The Manhattan office leasing market saw a surprisingly hot close to the summer. Vacancy in the borough now sits at 11.2 percent – the lowest since 2008, according to a monthly office market report from commercial brokerage Cassidy Turley, released today.
Increased activity in Midtown, where smaller financial firms have begun leasing up space, as The Real Deal has reported, buoyed the market, with vacancy also dropping to 11.2 percent in that market in August, down from 12.4 percent year-over-year. Average asking rents in the market were $70.68.
Downtown, firms fleeing high prices in tech-heavy hype-machine Midtown South and tonier but stodgier Midtown also nabbed a considerable amount of space, said Richard Persichetti, head of research at Cassidy Turley. By his estimate, 90 firms had relocated Downtown from the other Manhattan markets since the beginning of the year.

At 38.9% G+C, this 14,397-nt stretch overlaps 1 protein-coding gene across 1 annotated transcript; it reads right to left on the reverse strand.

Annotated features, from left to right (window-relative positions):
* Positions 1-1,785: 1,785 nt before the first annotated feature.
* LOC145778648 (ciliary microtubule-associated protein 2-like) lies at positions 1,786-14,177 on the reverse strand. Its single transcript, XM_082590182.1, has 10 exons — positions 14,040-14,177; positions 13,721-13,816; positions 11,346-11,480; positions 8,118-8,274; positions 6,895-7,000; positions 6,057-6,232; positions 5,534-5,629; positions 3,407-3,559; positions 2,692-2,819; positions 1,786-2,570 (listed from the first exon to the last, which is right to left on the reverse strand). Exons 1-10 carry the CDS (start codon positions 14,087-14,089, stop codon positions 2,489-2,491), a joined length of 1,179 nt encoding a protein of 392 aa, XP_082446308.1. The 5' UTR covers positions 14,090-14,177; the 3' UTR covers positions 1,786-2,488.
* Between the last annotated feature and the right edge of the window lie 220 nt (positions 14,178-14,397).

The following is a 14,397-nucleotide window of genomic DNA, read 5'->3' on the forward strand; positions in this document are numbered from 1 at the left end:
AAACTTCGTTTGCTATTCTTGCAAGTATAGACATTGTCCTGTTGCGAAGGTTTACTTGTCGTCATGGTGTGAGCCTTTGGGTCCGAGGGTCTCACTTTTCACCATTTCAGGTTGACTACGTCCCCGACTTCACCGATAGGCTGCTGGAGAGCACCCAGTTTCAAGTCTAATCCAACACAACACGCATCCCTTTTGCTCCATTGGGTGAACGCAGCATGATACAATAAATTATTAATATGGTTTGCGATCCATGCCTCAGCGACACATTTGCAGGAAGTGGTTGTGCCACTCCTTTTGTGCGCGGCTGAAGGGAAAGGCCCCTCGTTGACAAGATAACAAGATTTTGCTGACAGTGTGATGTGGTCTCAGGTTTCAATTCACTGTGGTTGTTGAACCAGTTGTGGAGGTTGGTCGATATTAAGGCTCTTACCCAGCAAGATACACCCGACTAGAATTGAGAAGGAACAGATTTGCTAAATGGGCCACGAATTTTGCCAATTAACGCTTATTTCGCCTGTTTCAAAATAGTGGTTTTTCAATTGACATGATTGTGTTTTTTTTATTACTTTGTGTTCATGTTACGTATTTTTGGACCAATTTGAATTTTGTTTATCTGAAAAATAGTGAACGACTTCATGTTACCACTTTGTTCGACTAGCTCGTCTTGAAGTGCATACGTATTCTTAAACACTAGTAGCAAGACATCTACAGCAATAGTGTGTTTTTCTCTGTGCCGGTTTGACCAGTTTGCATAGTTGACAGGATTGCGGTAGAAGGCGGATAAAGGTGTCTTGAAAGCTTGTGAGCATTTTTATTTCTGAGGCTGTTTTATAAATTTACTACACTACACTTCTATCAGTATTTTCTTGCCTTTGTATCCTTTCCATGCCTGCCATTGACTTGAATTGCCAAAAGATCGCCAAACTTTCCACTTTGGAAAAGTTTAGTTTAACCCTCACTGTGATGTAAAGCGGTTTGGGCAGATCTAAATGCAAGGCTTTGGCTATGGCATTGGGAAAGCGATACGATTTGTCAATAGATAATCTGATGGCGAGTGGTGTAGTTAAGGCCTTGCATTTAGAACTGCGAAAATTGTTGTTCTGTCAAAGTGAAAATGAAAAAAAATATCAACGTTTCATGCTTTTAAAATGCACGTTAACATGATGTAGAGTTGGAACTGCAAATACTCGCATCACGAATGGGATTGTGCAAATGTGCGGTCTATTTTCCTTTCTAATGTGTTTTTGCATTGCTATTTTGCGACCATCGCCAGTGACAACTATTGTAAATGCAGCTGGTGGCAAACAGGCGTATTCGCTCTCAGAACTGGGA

But while leasing volume Downtown increased, vacancy grew, with large spaces coming online in the market. While much of that space was absorbed, Persichetti said, it still brought vacancy to 13.6 percent, up from 10.4 percent in August 2012.
Meanwhile, the growth in trendy Midtown South continues unabated, with average asking rents rising 17 percent, to $67.13 per square foot from $57.26 year-over-year, and vacancy at 8.7 percent, more or less steady from last year’s 8.9 percent rate.
Most notably, Class B rents in the Midtown South submarket eclipsed those in tonier Midtown, as Persichetti observed, underscoring the cachet of the southerly market, where technology firms like Google make their home. Average asking rents for Class B space in Midtown South were $48.97 per square foot in August; comparable space in Midtown was going for an average of $47 per square foot.
Unlike financial tenants, which may crave marble flooring and Central Park views in order to woo investors, start-ups look for exposed beams and space they can customize themselves, Persichetti noted.
“The new media type tenants that are leasing space [in Midtown South]… the classification of buildings means nothing to them,” Persichetti said.